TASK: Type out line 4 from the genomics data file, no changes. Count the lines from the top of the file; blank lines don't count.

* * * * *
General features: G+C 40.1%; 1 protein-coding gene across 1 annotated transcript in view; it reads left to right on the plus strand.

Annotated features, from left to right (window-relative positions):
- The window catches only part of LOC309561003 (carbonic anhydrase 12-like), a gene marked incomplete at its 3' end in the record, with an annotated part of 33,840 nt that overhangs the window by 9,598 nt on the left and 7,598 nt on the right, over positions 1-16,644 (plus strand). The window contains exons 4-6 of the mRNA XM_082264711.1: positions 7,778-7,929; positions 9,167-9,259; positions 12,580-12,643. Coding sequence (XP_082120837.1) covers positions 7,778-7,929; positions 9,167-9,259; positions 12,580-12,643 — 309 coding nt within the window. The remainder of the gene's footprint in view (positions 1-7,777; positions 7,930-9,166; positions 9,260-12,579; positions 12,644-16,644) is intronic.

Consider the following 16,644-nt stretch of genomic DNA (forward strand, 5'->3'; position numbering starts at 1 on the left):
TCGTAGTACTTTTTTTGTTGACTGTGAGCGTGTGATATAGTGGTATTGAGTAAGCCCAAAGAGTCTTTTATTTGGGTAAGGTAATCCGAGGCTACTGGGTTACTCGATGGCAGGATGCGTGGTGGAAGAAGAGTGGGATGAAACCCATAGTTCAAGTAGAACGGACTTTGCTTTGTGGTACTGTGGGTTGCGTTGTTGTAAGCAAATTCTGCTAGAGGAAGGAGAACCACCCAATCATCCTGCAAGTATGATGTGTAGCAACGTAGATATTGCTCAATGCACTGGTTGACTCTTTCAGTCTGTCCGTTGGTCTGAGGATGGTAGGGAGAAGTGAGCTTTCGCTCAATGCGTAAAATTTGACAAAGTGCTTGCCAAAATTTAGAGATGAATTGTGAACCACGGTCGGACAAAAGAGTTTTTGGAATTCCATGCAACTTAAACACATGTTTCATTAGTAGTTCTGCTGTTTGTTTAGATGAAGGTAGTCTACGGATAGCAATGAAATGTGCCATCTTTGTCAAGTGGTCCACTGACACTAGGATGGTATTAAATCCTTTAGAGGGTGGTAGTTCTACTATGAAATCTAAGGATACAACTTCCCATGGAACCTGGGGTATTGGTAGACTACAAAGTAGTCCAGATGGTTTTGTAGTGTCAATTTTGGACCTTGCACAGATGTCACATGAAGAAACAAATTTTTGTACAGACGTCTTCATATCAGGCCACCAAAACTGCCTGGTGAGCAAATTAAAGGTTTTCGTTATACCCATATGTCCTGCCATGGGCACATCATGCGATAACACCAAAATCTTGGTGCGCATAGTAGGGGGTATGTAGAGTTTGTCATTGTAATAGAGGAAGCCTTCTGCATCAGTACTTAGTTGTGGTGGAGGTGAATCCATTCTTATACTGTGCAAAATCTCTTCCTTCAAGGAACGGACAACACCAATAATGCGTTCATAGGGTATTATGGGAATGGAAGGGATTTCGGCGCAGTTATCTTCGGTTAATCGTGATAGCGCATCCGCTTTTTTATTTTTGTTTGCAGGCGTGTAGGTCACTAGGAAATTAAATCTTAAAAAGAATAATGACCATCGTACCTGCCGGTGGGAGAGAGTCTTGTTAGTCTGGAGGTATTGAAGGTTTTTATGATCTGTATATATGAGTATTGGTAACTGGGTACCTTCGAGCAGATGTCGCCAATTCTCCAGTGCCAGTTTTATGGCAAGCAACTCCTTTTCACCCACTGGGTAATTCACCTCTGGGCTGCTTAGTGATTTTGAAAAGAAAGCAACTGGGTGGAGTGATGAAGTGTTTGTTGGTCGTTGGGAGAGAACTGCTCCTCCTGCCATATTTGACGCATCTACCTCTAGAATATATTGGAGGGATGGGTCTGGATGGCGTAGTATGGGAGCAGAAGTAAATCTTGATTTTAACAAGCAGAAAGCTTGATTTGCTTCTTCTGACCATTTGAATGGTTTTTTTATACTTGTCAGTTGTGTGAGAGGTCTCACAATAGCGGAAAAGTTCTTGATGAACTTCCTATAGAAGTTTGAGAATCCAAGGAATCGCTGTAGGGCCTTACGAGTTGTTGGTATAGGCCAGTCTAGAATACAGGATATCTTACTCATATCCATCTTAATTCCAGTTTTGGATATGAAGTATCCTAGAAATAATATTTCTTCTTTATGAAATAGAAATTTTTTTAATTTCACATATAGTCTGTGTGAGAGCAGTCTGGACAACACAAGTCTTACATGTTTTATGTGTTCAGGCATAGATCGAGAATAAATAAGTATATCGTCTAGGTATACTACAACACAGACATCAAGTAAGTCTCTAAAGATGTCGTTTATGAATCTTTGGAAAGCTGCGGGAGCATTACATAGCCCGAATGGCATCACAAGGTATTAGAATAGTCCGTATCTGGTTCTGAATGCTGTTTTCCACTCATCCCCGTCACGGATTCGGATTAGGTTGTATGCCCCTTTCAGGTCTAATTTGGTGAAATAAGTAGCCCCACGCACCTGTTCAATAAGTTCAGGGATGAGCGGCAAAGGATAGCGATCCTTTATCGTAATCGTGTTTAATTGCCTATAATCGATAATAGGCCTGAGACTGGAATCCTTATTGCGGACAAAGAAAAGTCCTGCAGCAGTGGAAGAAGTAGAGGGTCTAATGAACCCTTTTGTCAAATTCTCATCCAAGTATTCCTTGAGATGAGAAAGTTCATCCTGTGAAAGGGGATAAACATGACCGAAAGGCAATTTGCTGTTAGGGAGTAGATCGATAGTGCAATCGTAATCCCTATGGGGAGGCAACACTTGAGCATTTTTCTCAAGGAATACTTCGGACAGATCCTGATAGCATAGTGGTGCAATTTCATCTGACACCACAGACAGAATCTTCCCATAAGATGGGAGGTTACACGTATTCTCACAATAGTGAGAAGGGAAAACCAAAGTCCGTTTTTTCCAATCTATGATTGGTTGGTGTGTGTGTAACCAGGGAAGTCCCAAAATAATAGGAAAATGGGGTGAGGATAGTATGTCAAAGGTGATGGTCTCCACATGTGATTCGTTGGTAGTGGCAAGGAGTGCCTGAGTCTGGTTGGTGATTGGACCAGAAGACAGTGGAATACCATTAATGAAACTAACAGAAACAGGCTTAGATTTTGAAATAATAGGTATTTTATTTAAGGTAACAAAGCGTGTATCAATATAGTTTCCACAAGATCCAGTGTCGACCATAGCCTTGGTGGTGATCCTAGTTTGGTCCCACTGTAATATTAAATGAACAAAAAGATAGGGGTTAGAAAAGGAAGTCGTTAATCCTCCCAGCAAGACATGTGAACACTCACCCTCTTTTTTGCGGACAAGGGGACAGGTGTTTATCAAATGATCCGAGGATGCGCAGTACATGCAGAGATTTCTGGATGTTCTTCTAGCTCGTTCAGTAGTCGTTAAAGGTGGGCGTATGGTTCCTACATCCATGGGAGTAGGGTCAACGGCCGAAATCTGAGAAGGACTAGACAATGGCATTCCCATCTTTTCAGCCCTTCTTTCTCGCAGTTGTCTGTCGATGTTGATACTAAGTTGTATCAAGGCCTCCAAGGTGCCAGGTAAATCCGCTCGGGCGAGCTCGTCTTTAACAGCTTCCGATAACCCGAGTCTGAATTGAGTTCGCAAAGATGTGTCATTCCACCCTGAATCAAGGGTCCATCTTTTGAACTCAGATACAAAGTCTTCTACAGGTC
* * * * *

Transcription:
Consider the following 16,644-nt stretch of genomic DNA (forward strand, 5'->3'; position numbering starts at 1 on the left):